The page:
Age is like a coat that you can put on or take off. I prefer to not have that coat on.
(Describing the first time he met Groucho Marx) I had just gotten off the plane from New York City, and I had hair down to my shoulders and a beard. I took a cab up to his house in Bel-Air, and the minute my fist connected with the door, the door opened, and there stood Groucho. He looked at me, his mouth flew open, he gasped and he slammed the door in my face. [Another guest, who knew Bud, opened the door and brought Bud in to introduce him to Groucho]. Groucho said, "I'm sorry. I thought you were Charles Manson".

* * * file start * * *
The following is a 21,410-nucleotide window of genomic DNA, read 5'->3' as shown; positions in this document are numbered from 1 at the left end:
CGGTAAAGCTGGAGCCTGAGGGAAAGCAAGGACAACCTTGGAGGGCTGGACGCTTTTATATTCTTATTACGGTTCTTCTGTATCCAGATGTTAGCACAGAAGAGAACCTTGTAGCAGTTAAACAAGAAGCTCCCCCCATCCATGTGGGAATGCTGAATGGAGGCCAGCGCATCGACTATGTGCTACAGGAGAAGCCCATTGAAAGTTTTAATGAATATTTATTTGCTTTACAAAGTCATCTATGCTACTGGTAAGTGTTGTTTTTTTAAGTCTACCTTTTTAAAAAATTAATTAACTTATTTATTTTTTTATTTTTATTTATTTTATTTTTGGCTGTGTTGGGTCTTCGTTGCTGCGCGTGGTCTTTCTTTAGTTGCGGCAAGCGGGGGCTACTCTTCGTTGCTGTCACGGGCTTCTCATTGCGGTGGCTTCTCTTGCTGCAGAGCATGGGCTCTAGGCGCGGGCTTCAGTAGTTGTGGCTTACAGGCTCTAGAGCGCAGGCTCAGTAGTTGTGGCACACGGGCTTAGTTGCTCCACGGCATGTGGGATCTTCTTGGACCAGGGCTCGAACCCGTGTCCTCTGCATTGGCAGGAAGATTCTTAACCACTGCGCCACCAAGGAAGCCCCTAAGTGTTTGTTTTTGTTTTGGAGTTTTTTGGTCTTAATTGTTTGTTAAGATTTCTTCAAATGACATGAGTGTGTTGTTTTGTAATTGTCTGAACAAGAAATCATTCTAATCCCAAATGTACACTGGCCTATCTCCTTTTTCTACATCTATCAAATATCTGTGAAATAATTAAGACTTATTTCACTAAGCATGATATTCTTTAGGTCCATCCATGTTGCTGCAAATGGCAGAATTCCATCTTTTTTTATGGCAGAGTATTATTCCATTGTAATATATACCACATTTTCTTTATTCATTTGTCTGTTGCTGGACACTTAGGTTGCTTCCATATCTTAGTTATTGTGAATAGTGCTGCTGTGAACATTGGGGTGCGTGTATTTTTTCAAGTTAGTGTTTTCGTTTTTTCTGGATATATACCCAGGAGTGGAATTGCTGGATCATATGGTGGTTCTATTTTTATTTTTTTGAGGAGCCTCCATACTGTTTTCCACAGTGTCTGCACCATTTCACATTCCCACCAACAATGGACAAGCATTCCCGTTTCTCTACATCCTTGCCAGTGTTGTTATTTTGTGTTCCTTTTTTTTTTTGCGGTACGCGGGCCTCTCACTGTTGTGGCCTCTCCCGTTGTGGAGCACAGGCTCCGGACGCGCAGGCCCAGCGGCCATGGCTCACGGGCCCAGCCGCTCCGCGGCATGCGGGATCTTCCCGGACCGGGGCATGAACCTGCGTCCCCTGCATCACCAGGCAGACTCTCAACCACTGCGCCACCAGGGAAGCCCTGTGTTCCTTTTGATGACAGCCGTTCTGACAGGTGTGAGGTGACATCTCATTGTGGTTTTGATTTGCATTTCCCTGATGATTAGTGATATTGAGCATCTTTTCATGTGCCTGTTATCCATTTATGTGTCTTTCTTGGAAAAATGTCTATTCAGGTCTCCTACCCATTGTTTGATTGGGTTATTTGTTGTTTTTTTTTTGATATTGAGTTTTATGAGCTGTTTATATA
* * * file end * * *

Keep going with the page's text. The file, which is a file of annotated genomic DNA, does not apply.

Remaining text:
I don't want no retro spective.
I was taken to county fairs and painted thousands of portraits every day. But it became too mechanical -- I knew I had to express myself more. I dreamed of being an actor but never thought I could be one.
It's funny...God makes us mad if we work and go mad if we don't.
Artists pray for inspiration and when it comes, you can't divulge it or express it without someone thinking you're crazy!
(On the death of Robert Altman) Bob was, in essence, a master painter and the depth and breadth of his art changed the face of film forever. His wildest talent was that he could look at you and see immediately what you were trying to hide.
(On Harold and Maude (1971)) And we shot every single word that was in that script. There was no improvisation. ... But to sell it, I had to really live it. There were moments that were hard, but Hal Ashby was such a loving director.